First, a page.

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Comparative validity and reliability study of the QIDS-SR16 in Turkish and American college student samples

Haluk Mergen, Ira H. Bernstein, Vedide Tavlı, Kurtuluş Öngel, Talat Tavlı, Şeref Tan.

Abstract
OBJECTIVE: To evaluate the validity and reliability of the 16-item self-report version of the Quick Inventory of Depressive Symptomatology QIDS-SR16 in a Turkish student sample (QIDS-SR16-T) by comparing it to (a) the American version (QIDS-SR16-US) and (b) the Turkish version of the Beck Depression Inventory (BDI-II-T). Our study is a crosscultural validity study of the QIDS inventory between Turkey and the USA.
MATERIAL&METHOD: A slightly modified version of the QIDS-SR16-T, available at www.ids-qids.org, and the BDI-II-T were administered to 626 outpatients at the Uludağ University campus-based family health center in Turkey. The QIDS-SR16–US was administered to 584 university student respondents at Texas Southwestern University in the USA. SAS and MPlus statistics softwares were used for the statistical analyses, which consisted of descriptive statistics, classical and item response theory analyses, and exploratory factor and multiple group confirmatory factor analyses.
OBJECTIVE: To evaluate the validity and reliability of the Quick Inventory of Depressive Symptomatology, self-reported version, in a Turkish student sample (QIDS-SR16-T) by comparing it to (a) the American version (QIDS-SR16-US) and (b) the Turkish version of the Beck Depression Inventory (BDI-II-T).
MATERIALS & METHODS: Slightly modified versions of the QIDS-SR16-T, and the BDI-II-T were administered to 626 outpatients at the Uludağ University campus-based family health center. The QIDS-SR16–US was administered to 584 respondents at an American university. SAS and MPlus were used to provide descriptive statistics, classical exploratory factor analysis, and item response theory analyses (in the form of a multiple group confirmatory factor analysis).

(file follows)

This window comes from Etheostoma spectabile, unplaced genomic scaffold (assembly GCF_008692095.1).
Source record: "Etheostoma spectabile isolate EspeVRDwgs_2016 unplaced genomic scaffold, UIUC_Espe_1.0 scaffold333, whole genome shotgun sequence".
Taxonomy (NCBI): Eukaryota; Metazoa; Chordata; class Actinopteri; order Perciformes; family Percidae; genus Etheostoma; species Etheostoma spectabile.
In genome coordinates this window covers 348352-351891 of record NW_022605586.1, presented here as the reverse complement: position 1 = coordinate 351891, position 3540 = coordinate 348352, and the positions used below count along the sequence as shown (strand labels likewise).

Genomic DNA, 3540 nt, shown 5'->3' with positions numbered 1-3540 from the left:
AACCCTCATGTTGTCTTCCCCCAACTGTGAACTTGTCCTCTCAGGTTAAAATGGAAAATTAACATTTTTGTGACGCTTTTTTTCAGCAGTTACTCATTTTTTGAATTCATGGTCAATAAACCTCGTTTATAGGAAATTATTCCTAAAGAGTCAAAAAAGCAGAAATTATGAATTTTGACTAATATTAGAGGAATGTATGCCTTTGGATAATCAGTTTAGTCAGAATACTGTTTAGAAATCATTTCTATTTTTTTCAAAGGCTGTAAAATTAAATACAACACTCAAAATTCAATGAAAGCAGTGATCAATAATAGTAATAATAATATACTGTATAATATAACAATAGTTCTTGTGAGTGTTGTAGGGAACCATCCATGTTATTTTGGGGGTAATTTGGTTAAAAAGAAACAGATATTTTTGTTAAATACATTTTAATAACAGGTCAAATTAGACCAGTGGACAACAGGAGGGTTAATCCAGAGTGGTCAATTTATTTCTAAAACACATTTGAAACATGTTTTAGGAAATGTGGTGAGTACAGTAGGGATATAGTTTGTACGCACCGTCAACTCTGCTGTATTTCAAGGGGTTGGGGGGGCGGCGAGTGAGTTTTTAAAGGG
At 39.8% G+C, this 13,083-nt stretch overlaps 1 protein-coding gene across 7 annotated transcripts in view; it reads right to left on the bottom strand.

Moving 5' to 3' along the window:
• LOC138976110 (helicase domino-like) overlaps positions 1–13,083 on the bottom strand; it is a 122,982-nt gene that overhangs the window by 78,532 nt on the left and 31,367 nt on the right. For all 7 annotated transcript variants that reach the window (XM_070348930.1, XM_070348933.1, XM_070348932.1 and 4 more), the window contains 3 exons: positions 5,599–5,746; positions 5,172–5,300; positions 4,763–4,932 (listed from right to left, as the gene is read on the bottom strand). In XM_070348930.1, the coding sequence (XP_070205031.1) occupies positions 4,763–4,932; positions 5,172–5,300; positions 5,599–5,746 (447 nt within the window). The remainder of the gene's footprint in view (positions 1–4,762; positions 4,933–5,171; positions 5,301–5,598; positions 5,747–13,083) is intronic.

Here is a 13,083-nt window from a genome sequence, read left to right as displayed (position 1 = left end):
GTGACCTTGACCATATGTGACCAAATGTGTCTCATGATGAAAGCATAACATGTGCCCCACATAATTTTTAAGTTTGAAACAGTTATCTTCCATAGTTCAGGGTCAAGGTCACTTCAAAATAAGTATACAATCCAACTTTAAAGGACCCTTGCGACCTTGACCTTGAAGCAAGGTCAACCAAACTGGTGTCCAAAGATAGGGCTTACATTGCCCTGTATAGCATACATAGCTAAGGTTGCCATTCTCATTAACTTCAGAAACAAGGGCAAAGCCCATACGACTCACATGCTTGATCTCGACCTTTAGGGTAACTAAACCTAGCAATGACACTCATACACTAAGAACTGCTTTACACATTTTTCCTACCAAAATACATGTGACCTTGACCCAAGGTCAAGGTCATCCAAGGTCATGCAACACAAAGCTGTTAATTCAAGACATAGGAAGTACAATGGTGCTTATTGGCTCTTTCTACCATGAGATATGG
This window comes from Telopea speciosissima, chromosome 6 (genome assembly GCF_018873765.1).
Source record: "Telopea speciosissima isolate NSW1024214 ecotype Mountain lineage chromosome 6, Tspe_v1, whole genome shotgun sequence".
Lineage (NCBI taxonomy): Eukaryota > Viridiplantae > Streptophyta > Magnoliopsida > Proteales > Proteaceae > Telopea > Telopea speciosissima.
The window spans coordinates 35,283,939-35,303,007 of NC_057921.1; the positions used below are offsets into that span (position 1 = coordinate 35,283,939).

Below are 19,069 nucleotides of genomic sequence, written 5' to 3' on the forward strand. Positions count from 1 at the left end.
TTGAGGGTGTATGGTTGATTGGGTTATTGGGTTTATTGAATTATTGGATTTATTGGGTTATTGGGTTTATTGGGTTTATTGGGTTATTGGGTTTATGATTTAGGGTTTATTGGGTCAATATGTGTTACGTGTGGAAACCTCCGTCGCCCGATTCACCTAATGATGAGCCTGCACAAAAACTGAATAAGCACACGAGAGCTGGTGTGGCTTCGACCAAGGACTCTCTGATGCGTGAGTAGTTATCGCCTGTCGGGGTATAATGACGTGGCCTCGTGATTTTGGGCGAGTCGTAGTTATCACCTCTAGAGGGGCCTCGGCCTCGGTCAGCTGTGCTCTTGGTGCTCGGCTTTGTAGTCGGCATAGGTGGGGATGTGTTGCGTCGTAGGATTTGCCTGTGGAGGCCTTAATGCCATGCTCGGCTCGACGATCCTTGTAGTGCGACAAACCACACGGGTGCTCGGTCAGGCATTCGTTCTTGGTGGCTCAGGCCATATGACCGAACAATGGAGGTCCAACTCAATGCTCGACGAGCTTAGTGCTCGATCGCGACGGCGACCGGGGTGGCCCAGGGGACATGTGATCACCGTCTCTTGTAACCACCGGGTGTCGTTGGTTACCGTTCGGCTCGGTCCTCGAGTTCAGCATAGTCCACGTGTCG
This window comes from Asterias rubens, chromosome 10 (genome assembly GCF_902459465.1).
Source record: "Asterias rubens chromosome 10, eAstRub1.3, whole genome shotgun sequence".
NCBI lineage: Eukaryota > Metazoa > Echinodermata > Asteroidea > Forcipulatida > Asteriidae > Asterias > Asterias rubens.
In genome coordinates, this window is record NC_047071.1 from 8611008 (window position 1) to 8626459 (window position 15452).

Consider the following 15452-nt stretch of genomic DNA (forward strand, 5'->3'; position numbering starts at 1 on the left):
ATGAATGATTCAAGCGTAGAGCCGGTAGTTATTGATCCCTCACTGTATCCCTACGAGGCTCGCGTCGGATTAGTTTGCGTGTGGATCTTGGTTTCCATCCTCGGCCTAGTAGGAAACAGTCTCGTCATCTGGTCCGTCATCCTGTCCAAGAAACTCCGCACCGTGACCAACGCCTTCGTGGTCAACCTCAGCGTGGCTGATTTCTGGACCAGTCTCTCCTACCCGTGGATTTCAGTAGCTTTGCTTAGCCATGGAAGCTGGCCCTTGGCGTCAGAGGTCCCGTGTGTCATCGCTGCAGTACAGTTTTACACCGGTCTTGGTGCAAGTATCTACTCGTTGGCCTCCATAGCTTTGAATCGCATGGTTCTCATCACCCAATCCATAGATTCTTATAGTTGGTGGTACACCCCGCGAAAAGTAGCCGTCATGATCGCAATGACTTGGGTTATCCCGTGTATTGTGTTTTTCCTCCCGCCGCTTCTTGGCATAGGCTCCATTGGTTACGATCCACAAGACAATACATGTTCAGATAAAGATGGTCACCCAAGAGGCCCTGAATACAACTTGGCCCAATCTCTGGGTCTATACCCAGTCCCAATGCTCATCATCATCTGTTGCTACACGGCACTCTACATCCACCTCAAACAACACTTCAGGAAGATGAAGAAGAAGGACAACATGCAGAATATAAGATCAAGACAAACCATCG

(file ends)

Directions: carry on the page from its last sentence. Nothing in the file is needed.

RESULTS: The internal consistency (Cronbach  of the QIDS-SR16-T was 0.77. Both QIDS-SR16 versions were unidimensional, but the BDI-II-T was not. The mean QIDS-SR16-T and QIDS-SR16-US item-total correlations were similar. The correlation between the QIDS-SR16-T and BDI-II-T was 0.72 (.90 when disattenuated). Multiple-group confirmatory factor analysis suggested that the QIDS-SR16-T and QIDS-SR16-US had the same factor loadings but different intercepts. This reflects group differences in level of depression, perhaps because the Turkish respondents, unlike their US counterparts, were seen in a medical context where illness-related depression is more prevalent. Scores on the QIDS-SR16-T and the BDI-II-T were also equated.
DISCUSSION: The QIDS-SR16–T has good psychometric properties and convergent validity with the BDI-II-T. Its use is recommended when a self-reported instrument is appropriate.

Key words: major depressive episode, screening scale, validity, reliability



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